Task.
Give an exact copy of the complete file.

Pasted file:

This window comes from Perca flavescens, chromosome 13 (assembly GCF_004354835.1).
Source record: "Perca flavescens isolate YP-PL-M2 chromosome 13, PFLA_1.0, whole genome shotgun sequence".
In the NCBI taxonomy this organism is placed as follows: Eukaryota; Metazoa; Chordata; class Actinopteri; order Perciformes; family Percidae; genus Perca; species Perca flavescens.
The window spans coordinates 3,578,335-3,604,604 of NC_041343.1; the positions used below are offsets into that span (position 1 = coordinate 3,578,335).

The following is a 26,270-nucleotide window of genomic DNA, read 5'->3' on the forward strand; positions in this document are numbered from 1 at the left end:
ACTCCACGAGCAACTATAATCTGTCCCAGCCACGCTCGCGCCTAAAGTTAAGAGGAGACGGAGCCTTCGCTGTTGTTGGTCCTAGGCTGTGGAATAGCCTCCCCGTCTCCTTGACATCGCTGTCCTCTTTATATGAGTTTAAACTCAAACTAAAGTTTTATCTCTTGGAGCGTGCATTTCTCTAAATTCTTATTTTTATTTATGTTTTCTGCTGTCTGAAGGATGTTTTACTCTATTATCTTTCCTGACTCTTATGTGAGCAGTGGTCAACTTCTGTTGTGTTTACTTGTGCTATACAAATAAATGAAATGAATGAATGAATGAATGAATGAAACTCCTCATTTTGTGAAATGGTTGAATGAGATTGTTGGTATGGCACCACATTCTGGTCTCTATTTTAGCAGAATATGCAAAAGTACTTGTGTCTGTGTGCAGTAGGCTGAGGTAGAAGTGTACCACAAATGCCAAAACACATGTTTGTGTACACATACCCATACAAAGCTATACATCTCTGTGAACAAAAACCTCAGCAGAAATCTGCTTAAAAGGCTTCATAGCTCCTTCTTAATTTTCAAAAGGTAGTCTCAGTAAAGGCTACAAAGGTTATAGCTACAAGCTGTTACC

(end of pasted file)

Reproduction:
This window comes from Perca flavescens, chromosome 13 (assembly GCF_004354835.1).
Source record: "Perca flavescens isolate YP-PL-M2 chromosome 13, PFLA_1.0, whole genome shotgun sequence".
In the NCBI taxonomy this organism is placed as follows: Eukaryota; Metazoa; Chordata; class Actinopteri; order Perciformes; family Percidae; genus Perca; species Perca flavescens.
The window spans coordinates 3,578,335-3,604,604 of NC_041343.1; the positions used below are offsets into that span (position 1 = coordinate 3,578,335).

The following is a 26,270-nucleotide window of genomic DNA, read 5'->3' on the forward strand; positions in this document are numbered from 1 at the left end:
ACTCCACGAGCAACTATAATCTGTCCCAGCCACGCTCGCGCCTAAAGTTAAGAGGAGACGGAGCCTTCGCTGTTGTTGGTCCTAGGCTGTGGAATAGCCTCCCCGTCTCCTTGACATCGCTGTCCTCTTTATATGAGTTTAAACTCAAACTAAAGTTTTATCTCTTGGAGCGTGCATTTCTCTAAATTCTTATTTTTATTTATGTTTTCTGCTGTCTGAAGGATGTTTTACTCTATTATCTTTCCTGACTCTTATGTGAGCAGTGGTCAACTTCTGTTGTGTTTACTTGTGCTATACAAATAAATGAAATGAATGAATGAATGAATGAATGAAACTCCTCATTTTGTGAAATGGTTGAATGAGATTGTTGGTATGGCACCACATTCTGGTCTCTATTTTAGCAGAATATGCAAAAGTACTTGTGTCTGTGTGCAGTAGGCTGAGGTAGAAGTGTACCACAAATGCCAAAACACATGTTTGTGTACACATACCCATACAAAGCTATACATCTCTGTGAACAAAAACCTCAGCAGAAATCTGCTTAAAAGGCTTCATAGCTCCTTCTTAATTTTCAAAAGGTAGTCTCAGTAAAGGCTACAAAGGTTATAGCTACAAGCTGTTACC